When is a street more than simply a thoroughfare? I sought answers from Amanda Staley Harrison, vice-chair of Columbia’s Historic Preservation Commission. She says she sees brick streets as a ubiquitous symbol that a city has a history worth exploring. “I think that’s representative of the success that Columbia has had in its last 200 years, its resilience, its perseverance and its economic vitality,” she says. She acknowledges that most people likely don’t think that as they traverse brick streets, but she says she believes it works on a subconscious level to captivate residents’ attention.
Original brick streets are endangered entities in American cities. Waugh Street, Seventh Street and Cherry Street are three of eight exposed brick streets in downtown’s “core zone,” and at least 20 more lie beneath layers of asphalt or concrete. With barely contained excitement, chair of the Historic Preservation Commission Pat Fowler tells me, “(The city) has in storage thousands of paving bricks on pallets — historic bricks — set aside for either brick street repair or historic landscaping projects.” She’s right. I saw them. Barry Dalton from Columbia Public Works escorted me to the Quonset hut where they are stored on Parkside Drive and Creasy Springs Road. Up close, I could read the words etched in the side of some bricks: “Columbia Paver.”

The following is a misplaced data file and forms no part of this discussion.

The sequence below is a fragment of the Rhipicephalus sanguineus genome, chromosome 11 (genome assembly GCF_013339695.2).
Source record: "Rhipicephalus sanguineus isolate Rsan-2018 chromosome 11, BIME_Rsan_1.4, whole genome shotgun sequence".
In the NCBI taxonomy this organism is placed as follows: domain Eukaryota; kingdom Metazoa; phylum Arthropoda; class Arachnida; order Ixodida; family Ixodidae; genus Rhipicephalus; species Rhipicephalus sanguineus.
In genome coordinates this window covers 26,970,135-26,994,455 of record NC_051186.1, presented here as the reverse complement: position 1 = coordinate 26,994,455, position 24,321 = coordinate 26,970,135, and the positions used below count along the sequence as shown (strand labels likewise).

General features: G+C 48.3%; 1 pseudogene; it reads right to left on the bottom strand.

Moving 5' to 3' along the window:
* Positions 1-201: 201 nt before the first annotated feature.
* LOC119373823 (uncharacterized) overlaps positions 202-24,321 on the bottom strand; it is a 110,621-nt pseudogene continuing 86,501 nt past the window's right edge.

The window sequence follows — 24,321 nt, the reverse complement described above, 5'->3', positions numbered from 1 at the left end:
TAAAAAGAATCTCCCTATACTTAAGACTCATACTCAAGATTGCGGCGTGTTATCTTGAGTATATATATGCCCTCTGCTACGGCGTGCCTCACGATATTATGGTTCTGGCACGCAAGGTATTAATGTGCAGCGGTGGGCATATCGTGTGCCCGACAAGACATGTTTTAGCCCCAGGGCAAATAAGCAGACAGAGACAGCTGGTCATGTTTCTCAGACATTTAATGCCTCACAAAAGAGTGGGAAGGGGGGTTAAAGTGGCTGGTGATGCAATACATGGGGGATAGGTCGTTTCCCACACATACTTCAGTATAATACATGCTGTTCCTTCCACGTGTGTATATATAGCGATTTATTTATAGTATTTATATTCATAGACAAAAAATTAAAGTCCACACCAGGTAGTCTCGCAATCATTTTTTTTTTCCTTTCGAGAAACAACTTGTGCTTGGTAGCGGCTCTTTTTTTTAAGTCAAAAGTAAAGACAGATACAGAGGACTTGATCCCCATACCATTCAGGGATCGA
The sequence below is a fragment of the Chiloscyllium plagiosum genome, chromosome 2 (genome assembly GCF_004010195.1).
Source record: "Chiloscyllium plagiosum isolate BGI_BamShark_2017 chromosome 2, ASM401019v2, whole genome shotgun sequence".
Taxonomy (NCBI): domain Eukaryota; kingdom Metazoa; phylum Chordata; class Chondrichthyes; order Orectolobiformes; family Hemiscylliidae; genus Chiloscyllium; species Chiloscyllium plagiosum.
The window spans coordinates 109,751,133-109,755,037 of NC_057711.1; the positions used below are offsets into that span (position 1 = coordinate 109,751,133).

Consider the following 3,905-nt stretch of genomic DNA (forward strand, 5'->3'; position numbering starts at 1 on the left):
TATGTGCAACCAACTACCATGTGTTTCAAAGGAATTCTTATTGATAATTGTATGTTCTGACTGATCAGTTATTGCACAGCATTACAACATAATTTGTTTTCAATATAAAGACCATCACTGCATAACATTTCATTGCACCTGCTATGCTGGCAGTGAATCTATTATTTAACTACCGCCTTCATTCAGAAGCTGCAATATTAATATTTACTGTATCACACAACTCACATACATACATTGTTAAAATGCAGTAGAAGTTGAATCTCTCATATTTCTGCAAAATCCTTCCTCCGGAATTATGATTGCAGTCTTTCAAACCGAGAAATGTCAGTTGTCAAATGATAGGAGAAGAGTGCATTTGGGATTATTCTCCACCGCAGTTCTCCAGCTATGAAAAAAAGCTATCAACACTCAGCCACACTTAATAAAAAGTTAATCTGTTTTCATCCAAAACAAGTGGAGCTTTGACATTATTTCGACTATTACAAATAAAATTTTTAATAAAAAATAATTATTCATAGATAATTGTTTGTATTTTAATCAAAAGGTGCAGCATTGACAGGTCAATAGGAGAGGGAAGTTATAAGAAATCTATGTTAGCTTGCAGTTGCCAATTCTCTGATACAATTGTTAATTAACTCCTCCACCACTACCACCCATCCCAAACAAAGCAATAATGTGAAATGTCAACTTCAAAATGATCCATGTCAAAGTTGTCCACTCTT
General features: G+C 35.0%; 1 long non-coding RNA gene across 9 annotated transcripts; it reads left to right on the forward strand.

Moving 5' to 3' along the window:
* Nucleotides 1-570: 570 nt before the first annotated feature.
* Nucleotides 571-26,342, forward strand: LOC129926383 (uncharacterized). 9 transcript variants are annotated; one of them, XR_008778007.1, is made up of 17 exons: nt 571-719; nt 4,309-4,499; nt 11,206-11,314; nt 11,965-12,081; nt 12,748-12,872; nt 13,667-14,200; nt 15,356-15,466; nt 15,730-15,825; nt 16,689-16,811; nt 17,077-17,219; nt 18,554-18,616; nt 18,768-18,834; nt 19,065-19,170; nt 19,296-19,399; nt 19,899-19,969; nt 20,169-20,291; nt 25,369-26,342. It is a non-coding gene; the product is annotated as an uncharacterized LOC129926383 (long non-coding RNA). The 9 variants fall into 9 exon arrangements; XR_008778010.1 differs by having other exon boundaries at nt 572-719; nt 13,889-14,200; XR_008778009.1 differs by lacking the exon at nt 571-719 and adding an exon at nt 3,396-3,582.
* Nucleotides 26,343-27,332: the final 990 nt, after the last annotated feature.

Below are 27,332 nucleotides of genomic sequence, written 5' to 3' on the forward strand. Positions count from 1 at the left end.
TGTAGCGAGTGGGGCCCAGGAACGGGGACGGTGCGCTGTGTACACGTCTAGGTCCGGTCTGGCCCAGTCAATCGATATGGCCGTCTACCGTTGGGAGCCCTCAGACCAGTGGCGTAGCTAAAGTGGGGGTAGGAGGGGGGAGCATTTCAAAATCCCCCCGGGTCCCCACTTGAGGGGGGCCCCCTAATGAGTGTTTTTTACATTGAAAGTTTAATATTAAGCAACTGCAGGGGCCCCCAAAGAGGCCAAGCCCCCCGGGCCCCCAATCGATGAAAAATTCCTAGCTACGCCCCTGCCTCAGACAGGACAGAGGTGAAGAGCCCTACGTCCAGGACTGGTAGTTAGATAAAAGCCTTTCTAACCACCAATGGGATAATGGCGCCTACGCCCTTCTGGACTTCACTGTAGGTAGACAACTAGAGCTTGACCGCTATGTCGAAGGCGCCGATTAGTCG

Fowler says the best possible use for the bricks might come with the expansion of Flat Branch Park, which is planned to coincide with Columbia’s Bicentennial Celebration. She likes the poetic nature of 100-year-old brick streets possibly being recycled to celebrate the city’s 200th birthday in 2021. The plaza’s design hasn’t been finalized, but Fowler says she would love to see those bricks incorporated into the combination of street surfaces and green spaces.
Fowler mentions transportation tax funds that should start to accrue around 2021 and could pay for a “demonstration restoration project.” The city could attempt to repave the bumpy bases under brick streets so they don’t cause damage to motorized wheelchairs. But, as of right now, there isn’t enough money to conduct this type of project. Another possibility would be uncovering what’s thought to be original brick under Fourth Street.
Until the city can afford it, Fowler says the policy is simple: Do no harm. That way, if financial circumstances change, Columbia can prioritize its history. Thinking back to the historic bricks in that hut, I remember feeling like I was going through an attic or thrift store; the objects themselves exude historical importance, and my mere presence among them made me feel connected to the past. I had learned what Harrison and Fowler already knew — these weren’t just any old bricks, these were old bricks. That distinction made all the difference.